This period saw a boom in innovative malting technology, especially with the invention of efficient and, for the era, ingenious malt kilns. Gabriel II, who took over the brewery in the late 1830s, started to make better Munich-style malt with these innovations, and not pale malt. Sedlmayr was mentor to Dreher in the ways of bottom-fermentation, which Dreher was interested in implementing at Schwechat. Unlike Sedlmayr, Dreher wanted to fashion pale malt to make lagerbier the color of pale ale, combining the best features of Bavarian and English brewing.

Dreher created pale malt that was lighter than the Munich type, but darker than the golden version of nearby Plzeň, Bohemia. Dreher’s amber Schwechater Lagerbier was introduced in 1841, a year ahead of Pilsner. His malting specification cast the template for the many amber lagerbiers that followed. Pilsner-style lagerbiers swiftly took Europe by storm, while the Vienna type remained more or less a local brew. Munich brewers were focused on refining dunkel, and it would be another 40 years before they strayed from that legacy. By the time Schwechater Lagerbier was introduced, the Oktoberfest celebration was already 30 years old. How, then, did amber lagerbier become known as Oktoberfest and Märzen?

The first Oktoberfest was a communal celebration of the marriage of Crown Prince Ludwig (later King Ludwig I) of Bavaria and Princess Therese von Sachsen-Hildburghausen. It was held just outside Munich and attended by both royalty and citizens. The epic event started on Oct. 12, 1810, and lasted five days. The festival grounds were named Theresienwiese, or Therese’s Meadow.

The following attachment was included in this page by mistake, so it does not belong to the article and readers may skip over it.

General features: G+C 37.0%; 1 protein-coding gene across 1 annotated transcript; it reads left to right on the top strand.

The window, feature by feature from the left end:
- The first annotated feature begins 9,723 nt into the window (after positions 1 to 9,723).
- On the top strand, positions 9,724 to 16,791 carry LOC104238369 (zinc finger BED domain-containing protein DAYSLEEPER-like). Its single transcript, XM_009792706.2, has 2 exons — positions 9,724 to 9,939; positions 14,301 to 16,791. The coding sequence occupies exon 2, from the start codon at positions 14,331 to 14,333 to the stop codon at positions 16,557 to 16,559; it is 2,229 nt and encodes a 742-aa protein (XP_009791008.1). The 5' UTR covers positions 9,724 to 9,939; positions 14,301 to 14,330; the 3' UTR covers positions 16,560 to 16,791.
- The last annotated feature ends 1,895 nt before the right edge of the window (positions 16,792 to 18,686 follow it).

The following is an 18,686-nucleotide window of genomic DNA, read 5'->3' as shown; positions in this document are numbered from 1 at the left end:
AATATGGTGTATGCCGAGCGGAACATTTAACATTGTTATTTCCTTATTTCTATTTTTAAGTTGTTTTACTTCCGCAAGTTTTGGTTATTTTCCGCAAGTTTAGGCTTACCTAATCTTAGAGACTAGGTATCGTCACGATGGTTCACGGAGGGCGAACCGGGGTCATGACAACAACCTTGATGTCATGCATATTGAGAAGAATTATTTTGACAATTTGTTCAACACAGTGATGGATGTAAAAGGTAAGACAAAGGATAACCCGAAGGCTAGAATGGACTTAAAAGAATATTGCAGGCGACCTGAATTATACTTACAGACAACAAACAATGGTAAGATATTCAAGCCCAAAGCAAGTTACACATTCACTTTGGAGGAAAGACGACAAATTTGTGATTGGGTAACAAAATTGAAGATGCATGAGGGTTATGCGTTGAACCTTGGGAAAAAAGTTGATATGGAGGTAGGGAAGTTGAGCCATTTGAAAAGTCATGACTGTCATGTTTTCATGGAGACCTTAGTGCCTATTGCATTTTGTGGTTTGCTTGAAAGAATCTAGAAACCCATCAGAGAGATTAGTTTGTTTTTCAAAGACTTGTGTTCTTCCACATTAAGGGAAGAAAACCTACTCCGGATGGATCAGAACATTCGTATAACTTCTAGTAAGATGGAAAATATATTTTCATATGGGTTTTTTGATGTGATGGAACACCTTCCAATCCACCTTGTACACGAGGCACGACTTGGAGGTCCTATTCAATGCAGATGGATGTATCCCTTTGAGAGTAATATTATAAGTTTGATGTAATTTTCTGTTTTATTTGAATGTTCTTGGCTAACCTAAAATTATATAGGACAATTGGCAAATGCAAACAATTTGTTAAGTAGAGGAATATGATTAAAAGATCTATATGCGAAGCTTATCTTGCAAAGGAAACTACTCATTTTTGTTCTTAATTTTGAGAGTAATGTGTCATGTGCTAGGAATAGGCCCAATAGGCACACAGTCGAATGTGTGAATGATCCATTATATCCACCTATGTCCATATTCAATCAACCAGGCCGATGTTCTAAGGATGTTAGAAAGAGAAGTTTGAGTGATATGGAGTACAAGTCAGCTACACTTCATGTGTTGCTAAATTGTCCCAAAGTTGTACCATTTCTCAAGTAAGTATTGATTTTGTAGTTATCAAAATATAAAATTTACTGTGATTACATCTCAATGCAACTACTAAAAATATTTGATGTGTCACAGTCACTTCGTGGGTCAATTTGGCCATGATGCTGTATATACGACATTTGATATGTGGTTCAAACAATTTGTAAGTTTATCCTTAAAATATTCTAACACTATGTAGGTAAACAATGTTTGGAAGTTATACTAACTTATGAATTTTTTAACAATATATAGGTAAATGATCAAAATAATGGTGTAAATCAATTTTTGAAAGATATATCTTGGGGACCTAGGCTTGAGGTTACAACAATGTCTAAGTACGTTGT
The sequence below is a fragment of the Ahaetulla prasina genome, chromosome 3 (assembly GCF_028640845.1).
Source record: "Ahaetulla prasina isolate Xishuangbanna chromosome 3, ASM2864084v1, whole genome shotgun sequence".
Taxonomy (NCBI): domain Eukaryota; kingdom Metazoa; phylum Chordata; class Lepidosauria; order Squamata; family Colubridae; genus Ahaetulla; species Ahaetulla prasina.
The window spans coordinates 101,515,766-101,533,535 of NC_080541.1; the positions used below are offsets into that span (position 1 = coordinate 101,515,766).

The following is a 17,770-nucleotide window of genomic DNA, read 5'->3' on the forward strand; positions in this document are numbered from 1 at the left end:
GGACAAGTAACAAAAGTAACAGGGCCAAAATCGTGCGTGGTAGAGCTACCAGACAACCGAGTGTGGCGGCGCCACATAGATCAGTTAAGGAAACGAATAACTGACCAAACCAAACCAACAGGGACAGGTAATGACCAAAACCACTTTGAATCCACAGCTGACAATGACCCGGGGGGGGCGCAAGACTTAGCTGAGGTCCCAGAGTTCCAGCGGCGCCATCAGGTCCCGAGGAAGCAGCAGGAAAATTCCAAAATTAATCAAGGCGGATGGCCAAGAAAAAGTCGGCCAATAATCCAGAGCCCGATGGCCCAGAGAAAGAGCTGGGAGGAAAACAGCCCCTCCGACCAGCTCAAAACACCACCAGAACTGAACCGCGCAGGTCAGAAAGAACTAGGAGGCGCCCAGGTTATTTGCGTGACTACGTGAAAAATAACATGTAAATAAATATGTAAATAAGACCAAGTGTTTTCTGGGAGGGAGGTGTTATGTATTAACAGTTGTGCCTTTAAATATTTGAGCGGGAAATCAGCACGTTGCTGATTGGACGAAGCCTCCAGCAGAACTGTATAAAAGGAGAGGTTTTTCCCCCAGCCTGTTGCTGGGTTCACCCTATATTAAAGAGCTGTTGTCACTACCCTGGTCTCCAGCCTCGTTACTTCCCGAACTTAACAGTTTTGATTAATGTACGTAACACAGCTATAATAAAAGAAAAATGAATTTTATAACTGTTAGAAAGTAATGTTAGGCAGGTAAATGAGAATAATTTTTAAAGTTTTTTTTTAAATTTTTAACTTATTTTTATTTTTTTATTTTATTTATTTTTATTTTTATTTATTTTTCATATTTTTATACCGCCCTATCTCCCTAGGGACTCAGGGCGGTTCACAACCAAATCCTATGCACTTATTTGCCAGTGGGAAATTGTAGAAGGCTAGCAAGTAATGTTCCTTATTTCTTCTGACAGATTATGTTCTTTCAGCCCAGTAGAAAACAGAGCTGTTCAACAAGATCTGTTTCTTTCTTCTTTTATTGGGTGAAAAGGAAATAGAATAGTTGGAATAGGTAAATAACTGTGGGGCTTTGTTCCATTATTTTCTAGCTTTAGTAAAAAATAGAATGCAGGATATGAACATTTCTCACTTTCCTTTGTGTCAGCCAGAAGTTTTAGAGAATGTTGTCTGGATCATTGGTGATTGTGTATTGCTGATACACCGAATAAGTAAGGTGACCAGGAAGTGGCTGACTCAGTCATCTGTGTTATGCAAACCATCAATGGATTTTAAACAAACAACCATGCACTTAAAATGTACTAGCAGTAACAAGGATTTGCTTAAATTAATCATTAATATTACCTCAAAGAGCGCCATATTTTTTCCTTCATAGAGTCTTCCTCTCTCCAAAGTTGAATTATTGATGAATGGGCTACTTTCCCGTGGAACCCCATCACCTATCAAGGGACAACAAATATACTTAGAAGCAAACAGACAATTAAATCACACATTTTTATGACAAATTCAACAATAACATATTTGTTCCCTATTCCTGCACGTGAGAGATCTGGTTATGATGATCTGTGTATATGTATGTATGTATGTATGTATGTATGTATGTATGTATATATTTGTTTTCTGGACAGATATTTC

The festival became an annual event, a celebration of autumn, harvest and agriculture. The timing was perfect for tapping that year’s locally brewed Märzen—still a dark beer, suitably aged and in prime condition for fall consumption.
By the 1870s, Josef Sedlmayr, Gabriel II’s brother and brewer at Franziskaner (today part of Spaten), was keen to the changing landscape, noting that lighter beers were becoming quite popular. The Sedlmayrs were among the most prominent brewers in Munich, and the penchant for tinkering was apparently an inherited trait. Josef got busy working on a Vienna-style lagerbier, finally hitting his mark and rigorous standards in 1871. He brewed it the following March and introduced it in 1872.

It was poured in the Schottenhamel Banquet Tent by Michael Schottenhamel, a carpenter from the Palatinate who erected a small barn on the Theresienwiese in 1867. Called Franziskaner-Leistbrauerei Ur-Märzen (original Märzen), it was pricey, but sold like crazy. The newly stylized beer was hastily copied by other Oktoberfest brewers and soon enough became the event’s signature brew.